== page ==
Description & Technical information

Brigid Edwards almost always paints her watercolours on smooth, prepared vellum. As she has stated of her working methods, ‘I get my vellum from William Cowley Parchment and Vellum Works who also mount and stretch the skins on board to my specific dimensions. A white gesso ground is applied which smoothes the surface but inevitably because it is a natural skin there remains an irregularity of texture and pigment. In the past I have made my own boards but it is very time-consuming and expensive if things go wrong…So far there have been no problems with splitting or cracking. I think I decided to “anchor” them because I found the wavy edges rather distracting…I choose vellum rather than paper because I have always found paper too absorbent and difficult to rectify. I use ophthalmic surgical blades to remove paint from vellum where necessary.’ Like many botanical artists, Edwards works very slowly. As she has explained, ‘A large painting (and I mean volume and painted area as opposed to large but unpainted surface) can take up to twelve weeks to complete.’

The noted collector and scholar of botanical art Shirley Sherwood has recently stated that ‘Brigid Edwards has already been recognized as a painter of the most potent images which have an arresting yet subtle impact.’ As Sherwood has further noted of Edwards, ‘In 1994 she had a remarkable show at Kew Gardens Gallery where the critics compared her work with that of Rory McEwen, one of the standard-bearers of today’s renaissance in botanical painting. Like McEwen she often works on vellum, painting with a glowing, quiet brilliance, sometimes framing her pictures like medieval treasures…Brigid Edwards is undoubtedly one of today’s finest botanical artists and I am particularly attracted to her work on vellum.’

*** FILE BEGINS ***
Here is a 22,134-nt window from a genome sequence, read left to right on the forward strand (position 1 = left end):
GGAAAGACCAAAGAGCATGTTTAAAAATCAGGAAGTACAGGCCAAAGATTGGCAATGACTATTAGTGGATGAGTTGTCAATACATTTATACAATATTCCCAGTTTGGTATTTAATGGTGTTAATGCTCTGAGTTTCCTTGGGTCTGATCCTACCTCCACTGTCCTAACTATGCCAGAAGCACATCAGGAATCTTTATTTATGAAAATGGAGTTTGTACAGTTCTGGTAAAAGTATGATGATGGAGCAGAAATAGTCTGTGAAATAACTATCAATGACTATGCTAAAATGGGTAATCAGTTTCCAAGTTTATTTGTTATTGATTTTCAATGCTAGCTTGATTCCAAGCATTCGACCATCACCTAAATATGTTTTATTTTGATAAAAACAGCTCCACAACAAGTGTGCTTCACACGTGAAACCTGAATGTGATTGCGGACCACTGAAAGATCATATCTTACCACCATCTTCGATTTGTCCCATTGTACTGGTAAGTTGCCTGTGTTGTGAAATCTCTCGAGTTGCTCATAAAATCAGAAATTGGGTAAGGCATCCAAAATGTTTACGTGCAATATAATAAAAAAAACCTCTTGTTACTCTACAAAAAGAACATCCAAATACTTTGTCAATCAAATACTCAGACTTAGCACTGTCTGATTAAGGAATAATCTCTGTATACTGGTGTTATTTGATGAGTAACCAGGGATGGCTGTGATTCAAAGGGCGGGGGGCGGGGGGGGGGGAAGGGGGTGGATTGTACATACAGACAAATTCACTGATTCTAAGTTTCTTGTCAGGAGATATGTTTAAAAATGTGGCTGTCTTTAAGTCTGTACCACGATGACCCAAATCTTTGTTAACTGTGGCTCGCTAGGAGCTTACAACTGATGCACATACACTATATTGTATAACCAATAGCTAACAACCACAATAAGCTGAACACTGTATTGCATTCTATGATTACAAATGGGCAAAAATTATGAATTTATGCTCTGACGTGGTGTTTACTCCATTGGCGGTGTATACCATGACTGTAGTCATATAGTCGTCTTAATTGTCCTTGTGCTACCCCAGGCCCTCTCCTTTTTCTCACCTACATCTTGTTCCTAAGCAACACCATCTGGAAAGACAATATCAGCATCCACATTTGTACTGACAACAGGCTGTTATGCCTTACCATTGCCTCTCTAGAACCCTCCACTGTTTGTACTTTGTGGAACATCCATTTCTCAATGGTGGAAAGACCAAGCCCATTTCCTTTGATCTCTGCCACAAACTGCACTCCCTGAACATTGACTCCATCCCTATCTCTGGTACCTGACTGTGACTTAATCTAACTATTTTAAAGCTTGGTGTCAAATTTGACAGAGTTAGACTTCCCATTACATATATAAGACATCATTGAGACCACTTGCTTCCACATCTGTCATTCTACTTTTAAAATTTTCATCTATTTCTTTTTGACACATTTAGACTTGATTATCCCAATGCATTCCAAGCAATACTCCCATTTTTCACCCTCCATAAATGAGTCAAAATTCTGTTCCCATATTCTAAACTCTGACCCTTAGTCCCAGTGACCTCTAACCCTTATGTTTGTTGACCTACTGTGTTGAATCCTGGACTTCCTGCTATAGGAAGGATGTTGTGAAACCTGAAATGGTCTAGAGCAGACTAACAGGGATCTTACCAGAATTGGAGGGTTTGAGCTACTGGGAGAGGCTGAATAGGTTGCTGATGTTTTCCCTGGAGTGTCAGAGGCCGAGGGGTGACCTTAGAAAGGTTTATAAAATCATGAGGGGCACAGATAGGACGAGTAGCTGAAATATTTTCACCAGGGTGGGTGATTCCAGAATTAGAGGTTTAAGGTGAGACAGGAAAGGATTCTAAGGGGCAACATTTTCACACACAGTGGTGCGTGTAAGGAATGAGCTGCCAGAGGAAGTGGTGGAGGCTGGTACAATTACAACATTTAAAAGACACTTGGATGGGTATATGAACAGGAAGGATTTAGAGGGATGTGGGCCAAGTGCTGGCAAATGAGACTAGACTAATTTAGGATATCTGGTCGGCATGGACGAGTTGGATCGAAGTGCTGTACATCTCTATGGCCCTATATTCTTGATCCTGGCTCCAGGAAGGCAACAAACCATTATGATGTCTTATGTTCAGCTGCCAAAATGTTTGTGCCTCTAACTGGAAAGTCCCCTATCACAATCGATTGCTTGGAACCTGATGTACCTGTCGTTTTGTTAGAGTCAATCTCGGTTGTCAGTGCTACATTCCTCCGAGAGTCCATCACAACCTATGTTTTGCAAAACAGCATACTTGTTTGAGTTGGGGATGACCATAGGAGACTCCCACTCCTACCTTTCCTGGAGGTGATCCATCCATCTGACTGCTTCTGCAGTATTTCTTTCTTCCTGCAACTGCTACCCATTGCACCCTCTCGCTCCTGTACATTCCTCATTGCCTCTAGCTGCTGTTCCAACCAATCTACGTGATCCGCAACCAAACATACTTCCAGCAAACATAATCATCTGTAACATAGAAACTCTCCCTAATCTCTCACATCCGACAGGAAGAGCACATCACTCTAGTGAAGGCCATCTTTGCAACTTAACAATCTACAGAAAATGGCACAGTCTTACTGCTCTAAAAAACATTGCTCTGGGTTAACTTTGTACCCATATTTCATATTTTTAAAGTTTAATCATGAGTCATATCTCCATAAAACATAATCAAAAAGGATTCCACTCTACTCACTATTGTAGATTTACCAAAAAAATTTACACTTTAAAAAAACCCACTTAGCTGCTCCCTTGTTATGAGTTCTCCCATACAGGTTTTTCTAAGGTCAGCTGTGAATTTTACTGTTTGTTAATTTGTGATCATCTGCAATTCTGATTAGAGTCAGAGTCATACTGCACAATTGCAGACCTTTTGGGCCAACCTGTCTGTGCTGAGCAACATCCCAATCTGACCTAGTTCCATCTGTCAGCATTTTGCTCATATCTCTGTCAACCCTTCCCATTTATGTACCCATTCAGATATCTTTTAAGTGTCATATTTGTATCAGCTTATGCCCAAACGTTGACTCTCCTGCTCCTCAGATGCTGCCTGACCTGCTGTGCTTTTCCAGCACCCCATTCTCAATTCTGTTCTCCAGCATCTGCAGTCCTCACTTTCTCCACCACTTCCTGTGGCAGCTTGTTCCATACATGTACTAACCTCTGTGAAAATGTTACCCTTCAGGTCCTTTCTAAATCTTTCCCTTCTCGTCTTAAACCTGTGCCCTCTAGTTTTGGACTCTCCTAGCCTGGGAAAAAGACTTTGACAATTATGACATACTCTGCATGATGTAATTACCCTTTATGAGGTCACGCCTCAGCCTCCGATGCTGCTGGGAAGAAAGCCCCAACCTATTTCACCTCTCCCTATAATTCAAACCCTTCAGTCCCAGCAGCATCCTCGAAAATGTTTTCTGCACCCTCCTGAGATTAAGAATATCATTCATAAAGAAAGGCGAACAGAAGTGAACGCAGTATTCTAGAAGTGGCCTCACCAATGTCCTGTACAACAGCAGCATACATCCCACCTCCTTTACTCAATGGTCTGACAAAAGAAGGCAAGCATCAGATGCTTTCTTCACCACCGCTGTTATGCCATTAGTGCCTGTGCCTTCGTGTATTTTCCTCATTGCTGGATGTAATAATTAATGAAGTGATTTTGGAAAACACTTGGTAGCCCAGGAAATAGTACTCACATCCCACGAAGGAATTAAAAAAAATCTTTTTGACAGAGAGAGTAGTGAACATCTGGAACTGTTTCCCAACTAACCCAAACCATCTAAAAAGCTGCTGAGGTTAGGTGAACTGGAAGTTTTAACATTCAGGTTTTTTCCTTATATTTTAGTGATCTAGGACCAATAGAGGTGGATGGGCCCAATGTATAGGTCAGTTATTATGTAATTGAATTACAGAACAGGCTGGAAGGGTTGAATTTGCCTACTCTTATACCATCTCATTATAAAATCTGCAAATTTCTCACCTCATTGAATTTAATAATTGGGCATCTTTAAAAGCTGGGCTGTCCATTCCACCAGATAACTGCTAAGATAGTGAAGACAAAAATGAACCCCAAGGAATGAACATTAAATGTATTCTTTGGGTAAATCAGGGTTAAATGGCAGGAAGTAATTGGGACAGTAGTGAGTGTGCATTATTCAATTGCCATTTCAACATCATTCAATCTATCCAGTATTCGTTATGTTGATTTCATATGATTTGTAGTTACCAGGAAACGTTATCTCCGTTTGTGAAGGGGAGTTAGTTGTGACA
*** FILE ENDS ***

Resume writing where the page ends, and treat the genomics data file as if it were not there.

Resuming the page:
Similarly, in the catalogue of an exhibition of watercolours by Edwards at a London gallery, Ian Burton noted of her work that ‘The fine painting of the detail on the vellum is uncanny, but when these single objects are arranged and suspended in a contemplative space, they achieve their greatest power, and as a result of this creative act of attention, they have an almost religious intensity.’

The present sheet was drawn in 2016.

Provenance: Thomas Gibson Fine Art, London, in 2016
Robert Kime, London
Thence by descent.
Exhibitions: London, Thomas Gibson Fine Art Ltd., Brigid Edwards: New Works on Vellum, 2016, unnumbered.